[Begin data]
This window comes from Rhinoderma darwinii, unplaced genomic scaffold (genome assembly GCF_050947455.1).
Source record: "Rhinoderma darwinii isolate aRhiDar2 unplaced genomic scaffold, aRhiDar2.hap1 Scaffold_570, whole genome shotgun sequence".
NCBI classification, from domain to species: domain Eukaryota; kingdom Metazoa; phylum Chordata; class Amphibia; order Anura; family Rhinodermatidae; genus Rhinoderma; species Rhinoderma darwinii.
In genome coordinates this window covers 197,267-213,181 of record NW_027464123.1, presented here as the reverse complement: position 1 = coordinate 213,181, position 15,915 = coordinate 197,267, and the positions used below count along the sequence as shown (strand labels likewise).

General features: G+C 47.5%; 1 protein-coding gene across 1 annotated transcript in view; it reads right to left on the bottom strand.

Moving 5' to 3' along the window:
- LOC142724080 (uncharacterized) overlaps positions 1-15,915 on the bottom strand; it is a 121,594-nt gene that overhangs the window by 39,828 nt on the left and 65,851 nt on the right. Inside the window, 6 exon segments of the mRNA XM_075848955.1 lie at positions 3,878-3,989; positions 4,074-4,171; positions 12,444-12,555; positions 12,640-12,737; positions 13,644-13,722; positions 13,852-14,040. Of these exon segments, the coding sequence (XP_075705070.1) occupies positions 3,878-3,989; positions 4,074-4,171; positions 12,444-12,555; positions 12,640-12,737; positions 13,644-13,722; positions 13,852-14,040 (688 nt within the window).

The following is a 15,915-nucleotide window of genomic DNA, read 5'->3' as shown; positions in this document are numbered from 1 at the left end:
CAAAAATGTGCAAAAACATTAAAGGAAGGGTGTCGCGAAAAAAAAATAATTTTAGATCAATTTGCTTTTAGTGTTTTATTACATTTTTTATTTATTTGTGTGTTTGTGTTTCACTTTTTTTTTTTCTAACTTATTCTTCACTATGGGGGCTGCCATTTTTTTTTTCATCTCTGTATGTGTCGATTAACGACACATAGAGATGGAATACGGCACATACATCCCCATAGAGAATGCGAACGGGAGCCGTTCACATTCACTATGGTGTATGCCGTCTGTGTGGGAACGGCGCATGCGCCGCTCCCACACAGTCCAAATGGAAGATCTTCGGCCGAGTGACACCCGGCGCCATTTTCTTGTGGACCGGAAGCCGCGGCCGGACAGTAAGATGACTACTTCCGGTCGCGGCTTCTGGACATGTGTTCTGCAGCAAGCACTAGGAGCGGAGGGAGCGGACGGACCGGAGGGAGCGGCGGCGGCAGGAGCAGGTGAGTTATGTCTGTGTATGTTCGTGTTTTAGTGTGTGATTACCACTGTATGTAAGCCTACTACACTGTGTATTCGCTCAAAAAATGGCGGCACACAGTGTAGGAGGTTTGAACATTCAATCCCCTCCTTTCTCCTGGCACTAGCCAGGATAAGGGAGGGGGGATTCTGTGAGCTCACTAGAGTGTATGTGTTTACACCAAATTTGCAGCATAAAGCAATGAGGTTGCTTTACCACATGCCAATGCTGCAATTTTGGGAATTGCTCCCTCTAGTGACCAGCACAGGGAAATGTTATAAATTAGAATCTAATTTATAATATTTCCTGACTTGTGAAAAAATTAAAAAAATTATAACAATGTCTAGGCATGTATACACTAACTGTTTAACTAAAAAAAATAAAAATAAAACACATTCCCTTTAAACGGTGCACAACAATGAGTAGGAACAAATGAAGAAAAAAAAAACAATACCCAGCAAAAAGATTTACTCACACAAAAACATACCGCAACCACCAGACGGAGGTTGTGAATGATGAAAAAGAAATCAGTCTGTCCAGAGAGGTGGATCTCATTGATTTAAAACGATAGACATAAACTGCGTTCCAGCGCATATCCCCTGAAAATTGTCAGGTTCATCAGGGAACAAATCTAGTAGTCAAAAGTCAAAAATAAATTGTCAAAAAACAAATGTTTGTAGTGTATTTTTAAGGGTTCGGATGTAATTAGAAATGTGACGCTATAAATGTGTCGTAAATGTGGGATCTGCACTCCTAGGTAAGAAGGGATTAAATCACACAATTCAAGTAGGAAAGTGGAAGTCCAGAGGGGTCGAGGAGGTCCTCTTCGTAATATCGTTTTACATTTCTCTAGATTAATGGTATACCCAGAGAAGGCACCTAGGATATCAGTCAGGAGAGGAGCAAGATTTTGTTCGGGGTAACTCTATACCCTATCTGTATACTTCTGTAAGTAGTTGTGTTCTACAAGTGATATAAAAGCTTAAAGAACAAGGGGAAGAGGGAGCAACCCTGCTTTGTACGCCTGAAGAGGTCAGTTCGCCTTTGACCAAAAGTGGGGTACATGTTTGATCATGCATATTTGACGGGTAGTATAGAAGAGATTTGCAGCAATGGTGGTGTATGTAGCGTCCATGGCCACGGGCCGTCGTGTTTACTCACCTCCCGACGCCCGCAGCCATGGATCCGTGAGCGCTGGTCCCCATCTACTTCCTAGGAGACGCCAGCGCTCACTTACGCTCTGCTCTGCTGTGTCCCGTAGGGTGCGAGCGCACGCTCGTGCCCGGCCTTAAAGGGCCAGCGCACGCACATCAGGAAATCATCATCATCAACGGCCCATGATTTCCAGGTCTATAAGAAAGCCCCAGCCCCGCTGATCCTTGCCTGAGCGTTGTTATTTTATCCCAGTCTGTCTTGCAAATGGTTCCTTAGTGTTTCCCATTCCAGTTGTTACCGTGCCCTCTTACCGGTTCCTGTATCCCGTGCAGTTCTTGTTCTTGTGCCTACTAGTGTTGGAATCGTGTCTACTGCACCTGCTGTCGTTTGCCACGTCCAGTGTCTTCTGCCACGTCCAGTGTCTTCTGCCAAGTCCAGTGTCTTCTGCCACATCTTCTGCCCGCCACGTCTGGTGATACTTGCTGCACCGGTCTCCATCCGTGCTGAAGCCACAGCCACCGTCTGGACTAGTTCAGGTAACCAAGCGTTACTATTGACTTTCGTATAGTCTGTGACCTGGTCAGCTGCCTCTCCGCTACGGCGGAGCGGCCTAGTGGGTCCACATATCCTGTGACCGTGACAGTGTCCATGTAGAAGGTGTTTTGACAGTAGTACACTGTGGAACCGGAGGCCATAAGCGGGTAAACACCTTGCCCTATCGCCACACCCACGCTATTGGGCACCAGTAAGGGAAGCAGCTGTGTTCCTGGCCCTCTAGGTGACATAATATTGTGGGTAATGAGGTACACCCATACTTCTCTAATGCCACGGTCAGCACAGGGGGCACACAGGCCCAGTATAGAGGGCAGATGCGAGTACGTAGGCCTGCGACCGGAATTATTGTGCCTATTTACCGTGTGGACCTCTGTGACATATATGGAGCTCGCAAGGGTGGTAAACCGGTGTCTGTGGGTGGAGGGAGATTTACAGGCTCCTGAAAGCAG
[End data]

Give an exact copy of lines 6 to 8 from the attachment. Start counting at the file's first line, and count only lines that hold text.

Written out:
Moving 5' to 3' along the window:
- LOC142724080 (uncharacterized) overlaps positions 1-15,915 on the bottom strand; it is a 121,594-nt gene that overhangs the window by 39,828 nt on the left and 65,851 nt on the right. Inside the window, 6 exon segments of the mRNA XM_075848955.1 lie at positions 3,878-3,989; positions 4,074-4,171; positions 12,444-12,555; positions 12,640-12,737; positions 13,644-13,722; positions 13,852-14,040. Of these exon segments, the coding sequence (XP_075705070.1) occupies positions 3,878-3,989; positions 4,074-4,171; positions 12,444-12,555; positions 12,640-12,737; positions 13,644-13,722; positions 13,852-14,040 (688 nt within the window).

The following is a 15,915-nucleotide window of genomic DNA, read 5'->3' as shown; positions in this document are numbered from 1 at the left end: